Are my standards high? Yes.
Are my standards perhaps too high? Perhaps.
But I'm a professional athlete who runs their own fitness coaching business, who is the CEO of Korea's largest boxing club and who is about to launch their third business that's also in the fitness industry. My standards aren't that of the average person because I'm not the average person. I'm very much deep in the fitness industry.
I am my own walking advertisement -- the poster child of what I'm "selling", fitness and health.
I wouldn't consider myself to be out of shape but I know my body also isn't where it used to be and where it needs to be. Having said that I need to be the poster child of what I'm selling there's a certain image I'm going for and right now I don't fit that image in my head. In my eyes I don't look representative of that which I am selling and so it's frustrating because the look I'm going for requires a lot more attention, effort and time that I just don't have right now because of juggling coaching, my business proposal and all this prep work for my move to the Philippines.
I refuse to be that trainer who looks like they need to be the one getting trained as oppose to being the trainer. It's like getting your hair done by someone who has bad hair. Why would you do that, why?! Being that I'm in the fitness industry, an industry that's often scrutinized as being overly image-conscious, there is the added pressure to look the part I'm trying to sell. Skinny doesn't mean healthy and no, I don't want to be skinny, but I think there comes a point where a trainer, more specifically a female trainer, is too big to pass off her "extra size" as healthy. Of course there are exceptions, there's always exceptions, like a female trainer who is also a female bodybuilder in which you'd want to go big, but most female trainers aren't bodybuilders so don't kid yourself.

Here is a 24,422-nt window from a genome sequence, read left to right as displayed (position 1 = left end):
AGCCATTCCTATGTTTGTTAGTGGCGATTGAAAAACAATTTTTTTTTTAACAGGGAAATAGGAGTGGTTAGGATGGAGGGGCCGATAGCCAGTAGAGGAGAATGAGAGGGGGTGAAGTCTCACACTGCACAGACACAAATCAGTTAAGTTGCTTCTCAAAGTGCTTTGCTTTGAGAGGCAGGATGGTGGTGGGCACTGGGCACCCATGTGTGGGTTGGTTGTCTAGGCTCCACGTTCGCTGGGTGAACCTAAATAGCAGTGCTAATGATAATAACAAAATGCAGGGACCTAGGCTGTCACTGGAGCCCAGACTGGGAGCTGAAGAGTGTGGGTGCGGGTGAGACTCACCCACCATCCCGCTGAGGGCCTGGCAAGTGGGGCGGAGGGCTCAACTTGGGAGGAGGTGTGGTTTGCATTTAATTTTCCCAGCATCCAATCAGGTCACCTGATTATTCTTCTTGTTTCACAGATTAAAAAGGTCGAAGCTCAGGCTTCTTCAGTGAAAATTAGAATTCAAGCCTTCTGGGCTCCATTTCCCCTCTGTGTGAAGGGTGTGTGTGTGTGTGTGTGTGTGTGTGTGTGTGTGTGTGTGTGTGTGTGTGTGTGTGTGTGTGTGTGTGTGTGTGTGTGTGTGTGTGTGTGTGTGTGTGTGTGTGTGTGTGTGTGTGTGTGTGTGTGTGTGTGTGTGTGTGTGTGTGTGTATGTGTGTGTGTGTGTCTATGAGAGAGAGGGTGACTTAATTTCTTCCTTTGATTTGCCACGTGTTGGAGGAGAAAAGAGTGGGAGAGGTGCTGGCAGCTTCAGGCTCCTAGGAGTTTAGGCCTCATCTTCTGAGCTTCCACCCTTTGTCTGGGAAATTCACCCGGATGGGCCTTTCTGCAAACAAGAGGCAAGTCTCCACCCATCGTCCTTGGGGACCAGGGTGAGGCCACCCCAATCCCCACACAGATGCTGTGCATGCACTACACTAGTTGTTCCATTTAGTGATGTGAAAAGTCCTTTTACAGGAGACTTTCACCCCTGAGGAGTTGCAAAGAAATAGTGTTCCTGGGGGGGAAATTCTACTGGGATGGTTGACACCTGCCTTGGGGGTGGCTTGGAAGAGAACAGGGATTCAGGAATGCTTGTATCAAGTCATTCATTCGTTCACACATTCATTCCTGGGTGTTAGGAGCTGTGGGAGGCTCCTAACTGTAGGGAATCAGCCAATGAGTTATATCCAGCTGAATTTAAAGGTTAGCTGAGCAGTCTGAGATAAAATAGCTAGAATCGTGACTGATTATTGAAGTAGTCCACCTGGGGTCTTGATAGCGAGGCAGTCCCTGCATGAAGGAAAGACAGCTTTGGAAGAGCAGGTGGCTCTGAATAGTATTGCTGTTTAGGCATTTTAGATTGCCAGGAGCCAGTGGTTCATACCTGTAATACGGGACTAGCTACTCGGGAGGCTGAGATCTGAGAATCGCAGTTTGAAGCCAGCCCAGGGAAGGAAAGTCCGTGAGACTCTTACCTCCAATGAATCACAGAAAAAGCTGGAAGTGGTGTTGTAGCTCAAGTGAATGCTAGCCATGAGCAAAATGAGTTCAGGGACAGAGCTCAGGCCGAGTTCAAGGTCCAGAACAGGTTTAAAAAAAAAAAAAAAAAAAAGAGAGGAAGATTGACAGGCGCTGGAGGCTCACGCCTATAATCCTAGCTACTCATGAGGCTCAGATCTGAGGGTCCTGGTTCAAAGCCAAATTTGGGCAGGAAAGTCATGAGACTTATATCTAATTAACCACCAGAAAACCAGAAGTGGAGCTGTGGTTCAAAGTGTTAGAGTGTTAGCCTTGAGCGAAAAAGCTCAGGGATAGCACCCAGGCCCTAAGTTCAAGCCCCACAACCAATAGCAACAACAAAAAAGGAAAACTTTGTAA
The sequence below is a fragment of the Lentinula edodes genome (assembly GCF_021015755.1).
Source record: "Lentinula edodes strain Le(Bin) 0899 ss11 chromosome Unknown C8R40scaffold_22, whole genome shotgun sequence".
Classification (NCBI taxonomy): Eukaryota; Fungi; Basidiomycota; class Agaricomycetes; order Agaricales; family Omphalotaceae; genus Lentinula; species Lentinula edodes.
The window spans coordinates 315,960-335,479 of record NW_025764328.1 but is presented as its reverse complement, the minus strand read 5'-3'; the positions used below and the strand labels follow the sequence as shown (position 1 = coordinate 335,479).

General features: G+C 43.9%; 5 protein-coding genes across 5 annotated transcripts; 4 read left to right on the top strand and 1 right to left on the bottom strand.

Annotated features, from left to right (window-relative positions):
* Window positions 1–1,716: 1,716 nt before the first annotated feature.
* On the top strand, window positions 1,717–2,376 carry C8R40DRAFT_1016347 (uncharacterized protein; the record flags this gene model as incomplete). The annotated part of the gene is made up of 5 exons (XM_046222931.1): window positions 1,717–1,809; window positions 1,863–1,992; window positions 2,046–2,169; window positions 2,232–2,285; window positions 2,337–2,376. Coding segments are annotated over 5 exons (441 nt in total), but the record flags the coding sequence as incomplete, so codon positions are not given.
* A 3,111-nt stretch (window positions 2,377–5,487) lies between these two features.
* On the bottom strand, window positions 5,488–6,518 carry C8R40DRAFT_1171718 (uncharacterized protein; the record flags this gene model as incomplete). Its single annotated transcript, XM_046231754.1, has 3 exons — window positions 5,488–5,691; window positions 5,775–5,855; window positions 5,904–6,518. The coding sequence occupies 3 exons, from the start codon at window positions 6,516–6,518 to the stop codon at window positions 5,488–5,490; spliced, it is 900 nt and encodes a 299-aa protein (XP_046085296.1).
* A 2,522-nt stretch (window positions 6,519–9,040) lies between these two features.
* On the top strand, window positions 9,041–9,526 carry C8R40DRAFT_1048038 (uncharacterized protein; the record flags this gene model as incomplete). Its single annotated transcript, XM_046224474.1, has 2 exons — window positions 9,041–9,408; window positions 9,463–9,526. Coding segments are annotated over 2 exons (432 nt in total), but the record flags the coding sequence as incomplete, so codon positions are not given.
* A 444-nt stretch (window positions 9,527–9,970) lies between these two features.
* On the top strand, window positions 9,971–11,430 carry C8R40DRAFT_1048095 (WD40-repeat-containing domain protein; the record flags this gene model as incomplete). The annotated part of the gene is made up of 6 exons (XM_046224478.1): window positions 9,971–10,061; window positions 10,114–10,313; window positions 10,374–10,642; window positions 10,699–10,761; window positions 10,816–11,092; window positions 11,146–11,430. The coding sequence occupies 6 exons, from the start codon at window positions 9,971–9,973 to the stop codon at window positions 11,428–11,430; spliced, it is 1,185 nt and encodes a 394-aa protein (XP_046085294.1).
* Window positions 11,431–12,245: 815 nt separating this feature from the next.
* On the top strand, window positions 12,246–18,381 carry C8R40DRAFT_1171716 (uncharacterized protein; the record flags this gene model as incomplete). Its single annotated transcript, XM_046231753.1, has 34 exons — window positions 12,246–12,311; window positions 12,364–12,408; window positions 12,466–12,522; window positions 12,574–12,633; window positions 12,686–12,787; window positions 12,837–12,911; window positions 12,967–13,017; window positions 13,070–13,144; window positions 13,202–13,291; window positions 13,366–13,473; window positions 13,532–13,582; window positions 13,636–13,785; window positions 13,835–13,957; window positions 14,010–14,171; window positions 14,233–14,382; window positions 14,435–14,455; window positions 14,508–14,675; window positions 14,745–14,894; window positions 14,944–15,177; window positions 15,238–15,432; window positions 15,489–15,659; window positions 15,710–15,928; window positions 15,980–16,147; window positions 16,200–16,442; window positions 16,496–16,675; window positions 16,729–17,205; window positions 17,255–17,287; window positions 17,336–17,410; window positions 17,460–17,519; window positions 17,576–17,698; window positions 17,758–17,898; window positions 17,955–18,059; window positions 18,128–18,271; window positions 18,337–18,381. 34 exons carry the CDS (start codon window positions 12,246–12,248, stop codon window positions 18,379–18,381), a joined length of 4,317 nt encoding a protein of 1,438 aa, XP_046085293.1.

There is no one size fits all, no specific size that says "she's healthy", but I argue that there kind of is. There is a number that is important, it's called body fat percentage, and us as female athletes and female coaches we should adhere to it, pay attention to it, and check ourselves. I know of a fellow female trainer whom I used to work with who was borderline obese and, let me tell you, her working on her own fitness journey and sharing it with clients was what scored her new clients. Props to her. But I'm not her and I'm not new to the fitness industry. The expectations and standards placed on me are so much different. I would love to be a beginner all over again but I'm not and that's fact.
I used to love training, pushing myself to such crazy limits where I'm left almost puking on the side or about to crash for a post training recovery nap. Juggling being an entrepreneur and that of a pro athlete has been a battle and I think me as an entrepreneur has been taking over.
Here's to hoping the Philippines gets the hardcore athlete in me back!!!